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Celebrate Week of the Young Child by Promoting Fitness and Learning

April 6-12 is the Week of the Young Child, sponsored by the National Association for the Education of Young Children (NAEYC) and Nebraska AEYC. “Early Years Are Learning Years” is the focus this year.

An important, but sometimes overlooked, aspect of learning is the role early childhood fitness, or movement, impacts learning. Increasing emphasis on educational assessment and accountability has led to reduced recess time or even elimination of recess in schools, and active physical playtime in centers for younger children. Yet play—including physical movement—has a positive impact on thinking and learning. One of the most important intellectual accomplishments of the first two years of life is learning about “cause and effect.” But how does this occur?

One way young children learn cause and effect is through physical activity. Children experiment with toys and other objects, discovering how their own movements influence something else.  These “experiments” occur in everyday activities such as spinning a top or pushing a toy car across the floor. These movements lead to development of motor skills, but they also teach children how to use objects to achieve desired results—like getting that ball to bounce just right.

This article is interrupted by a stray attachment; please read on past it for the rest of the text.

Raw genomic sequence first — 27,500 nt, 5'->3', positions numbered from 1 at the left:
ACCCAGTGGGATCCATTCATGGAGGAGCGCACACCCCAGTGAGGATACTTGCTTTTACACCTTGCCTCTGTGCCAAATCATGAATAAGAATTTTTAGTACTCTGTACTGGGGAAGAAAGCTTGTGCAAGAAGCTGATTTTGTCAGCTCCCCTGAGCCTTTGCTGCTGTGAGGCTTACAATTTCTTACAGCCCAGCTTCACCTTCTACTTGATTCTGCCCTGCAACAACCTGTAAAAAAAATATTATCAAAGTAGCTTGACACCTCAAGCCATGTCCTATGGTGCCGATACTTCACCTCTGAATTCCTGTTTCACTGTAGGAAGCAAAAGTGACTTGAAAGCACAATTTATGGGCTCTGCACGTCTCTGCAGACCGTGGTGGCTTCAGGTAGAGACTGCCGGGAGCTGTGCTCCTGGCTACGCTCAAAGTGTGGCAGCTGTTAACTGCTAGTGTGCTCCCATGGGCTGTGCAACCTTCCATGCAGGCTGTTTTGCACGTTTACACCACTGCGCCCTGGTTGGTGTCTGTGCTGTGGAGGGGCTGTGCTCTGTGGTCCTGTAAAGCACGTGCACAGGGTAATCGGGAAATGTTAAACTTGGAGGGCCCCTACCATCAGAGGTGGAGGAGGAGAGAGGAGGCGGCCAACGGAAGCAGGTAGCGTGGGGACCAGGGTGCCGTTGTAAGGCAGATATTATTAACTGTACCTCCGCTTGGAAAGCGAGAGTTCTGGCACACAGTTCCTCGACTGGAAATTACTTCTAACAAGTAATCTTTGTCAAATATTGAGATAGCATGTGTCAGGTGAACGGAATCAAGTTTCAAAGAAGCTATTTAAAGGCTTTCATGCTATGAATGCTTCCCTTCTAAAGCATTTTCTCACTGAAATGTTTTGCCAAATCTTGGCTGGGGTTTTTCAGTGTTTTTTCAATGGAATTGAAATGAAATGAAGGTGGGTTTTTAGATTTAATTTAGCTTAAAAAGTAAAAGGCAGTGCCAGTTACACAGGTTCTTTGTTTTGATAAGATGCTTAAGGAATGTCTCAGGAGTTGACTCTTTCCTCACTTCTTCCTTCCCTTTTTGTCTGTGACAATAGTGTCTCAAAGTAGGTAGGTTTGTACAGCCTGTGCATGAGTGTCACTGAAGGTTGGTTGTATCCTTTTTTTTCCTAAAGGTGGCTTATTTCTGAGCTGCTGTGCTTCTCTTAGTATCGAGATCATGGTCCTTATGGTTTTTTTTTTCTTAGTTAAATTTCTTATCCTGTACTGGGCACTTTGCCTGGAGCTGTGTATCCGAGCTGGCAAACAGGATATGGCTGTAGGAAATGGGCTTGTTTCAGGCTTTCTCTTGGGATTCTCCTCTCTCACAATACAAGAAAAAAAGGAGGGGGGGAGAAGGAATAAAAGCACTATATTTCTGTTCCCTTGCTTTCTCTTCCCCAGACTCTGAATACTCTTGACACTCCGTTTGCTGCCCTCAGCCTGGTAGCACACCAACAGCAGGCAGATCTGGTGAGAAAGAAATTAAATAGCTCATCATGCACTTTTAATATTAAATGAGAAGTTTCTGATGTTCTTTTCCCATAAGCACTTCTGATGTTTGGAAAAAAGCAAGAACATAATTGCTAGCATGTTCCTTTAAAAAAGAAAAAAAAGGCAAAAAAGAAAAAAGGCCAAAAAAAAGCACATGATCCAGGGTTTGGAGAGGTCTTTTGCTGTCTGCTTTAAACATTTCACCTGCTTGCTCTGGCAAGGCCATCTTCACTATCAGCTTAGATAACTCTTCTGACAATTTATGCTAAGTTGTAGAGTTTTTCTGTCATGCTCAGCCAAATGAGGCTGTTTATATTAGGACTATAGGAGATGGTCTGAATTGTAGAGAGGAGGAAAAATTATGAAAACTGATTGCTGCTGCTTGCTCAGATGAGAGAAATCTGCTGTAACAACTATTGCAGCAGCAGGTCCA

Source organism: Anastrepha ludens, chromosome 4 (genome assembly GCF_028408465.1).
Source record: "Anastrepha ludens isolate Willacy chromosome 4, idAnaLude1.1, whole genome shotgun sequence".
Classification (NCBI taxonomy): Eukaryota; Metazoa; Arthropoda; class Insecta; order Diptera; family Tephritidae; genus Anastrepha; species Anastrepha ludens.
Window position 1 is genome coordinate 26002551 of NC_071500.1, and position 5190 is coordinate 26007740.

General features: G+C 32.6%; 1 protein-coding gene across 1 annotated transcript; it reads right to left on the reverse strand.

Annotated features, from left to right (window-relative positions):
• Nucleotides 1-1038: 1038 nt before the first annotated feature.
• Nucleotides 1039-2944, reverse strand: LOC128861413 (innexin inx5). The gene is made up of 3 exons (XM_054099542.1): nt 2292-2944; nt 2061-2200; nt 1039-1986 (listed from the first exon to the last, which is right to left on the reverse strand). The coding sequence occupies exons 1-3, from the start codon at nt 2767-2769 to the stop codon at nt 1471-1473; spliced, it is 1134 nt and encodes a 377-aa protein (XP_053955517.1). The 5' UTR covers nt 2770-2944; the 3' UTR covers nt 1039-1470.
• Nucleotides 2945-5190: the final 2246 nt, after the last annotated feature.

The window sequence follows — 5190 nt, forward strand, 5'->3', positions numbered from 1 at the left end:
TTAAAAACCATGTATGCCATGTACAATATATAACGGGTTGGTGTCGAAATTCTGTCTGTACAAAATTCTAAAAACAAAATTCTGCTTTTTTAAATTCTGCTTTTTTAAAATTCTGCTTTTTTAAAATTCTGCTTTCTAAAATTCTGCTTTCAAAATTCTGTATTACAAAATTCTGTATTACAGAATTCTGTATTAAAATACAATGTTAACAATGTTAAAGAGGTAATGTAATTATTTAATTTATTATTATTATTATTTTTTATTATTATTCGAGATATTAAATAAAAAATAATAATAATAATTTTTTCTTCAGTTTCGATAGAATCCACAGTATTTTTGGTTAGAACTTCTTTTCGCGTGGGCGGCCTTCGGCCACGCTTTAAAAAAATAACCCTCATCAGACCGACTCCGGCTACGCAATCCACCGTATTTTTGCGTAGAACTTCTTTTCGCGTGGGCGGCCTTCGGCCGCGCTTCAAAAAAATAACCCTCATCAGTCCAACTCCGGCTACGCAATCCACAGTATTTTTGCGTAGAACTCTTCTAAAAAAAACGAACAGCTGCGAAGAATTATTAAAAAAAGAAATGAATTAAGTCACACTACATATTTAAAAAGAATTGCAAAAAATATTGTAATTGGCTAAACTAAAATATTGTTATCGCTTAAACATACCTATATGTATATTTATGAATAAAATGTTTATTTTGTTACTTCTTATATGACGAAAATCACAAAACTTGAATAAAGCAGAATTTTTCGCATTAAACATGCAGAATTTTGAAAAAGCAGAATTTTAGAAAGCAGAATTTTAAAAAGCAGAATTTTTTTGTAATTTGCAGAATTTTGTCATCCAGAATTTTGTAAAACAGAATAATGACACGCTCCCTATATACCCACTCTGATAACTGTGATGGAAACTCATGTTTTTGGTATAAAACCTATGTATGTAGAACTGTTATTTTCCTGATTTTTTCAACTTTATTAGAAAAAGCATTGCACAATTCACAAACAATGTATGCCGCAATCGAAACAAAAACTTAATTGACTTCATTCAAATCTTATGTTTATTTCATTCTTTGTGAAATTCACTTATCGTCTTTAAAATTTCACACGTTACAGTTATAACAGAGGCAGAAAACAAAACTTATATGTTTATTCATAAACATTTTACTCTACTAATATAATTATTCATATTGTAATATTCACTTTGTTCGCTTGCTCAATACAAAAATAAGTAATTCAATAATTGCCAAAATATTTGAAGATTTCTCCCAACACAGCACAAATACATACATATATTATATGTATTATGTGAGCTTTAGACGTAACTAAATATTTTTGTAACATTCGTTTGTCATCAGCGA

The physical activity that aids development of motor skills in infants sets up more complex movements during the preschool years, which contributes to development of information processing and memory. Researchers believe that physical activity helps develop the frontal lobe of the brain. This part of the brain helps children focus and ignore impulses, which in turn allows the brain to store information more efficiently. This means that a little running, skipping and jumping throughout the day facilitates learning.

So what can you do to celebrate the Week of the Young Child this year? We suggest you get out there with that special young child in your life AND MOVE!

(Trawick-Smith, Jeffrey (2010). From playpen to playground—the importance of physical play for the motor development of young children. Reston, VA: National Center for Physical Development and Outdoor Play.)

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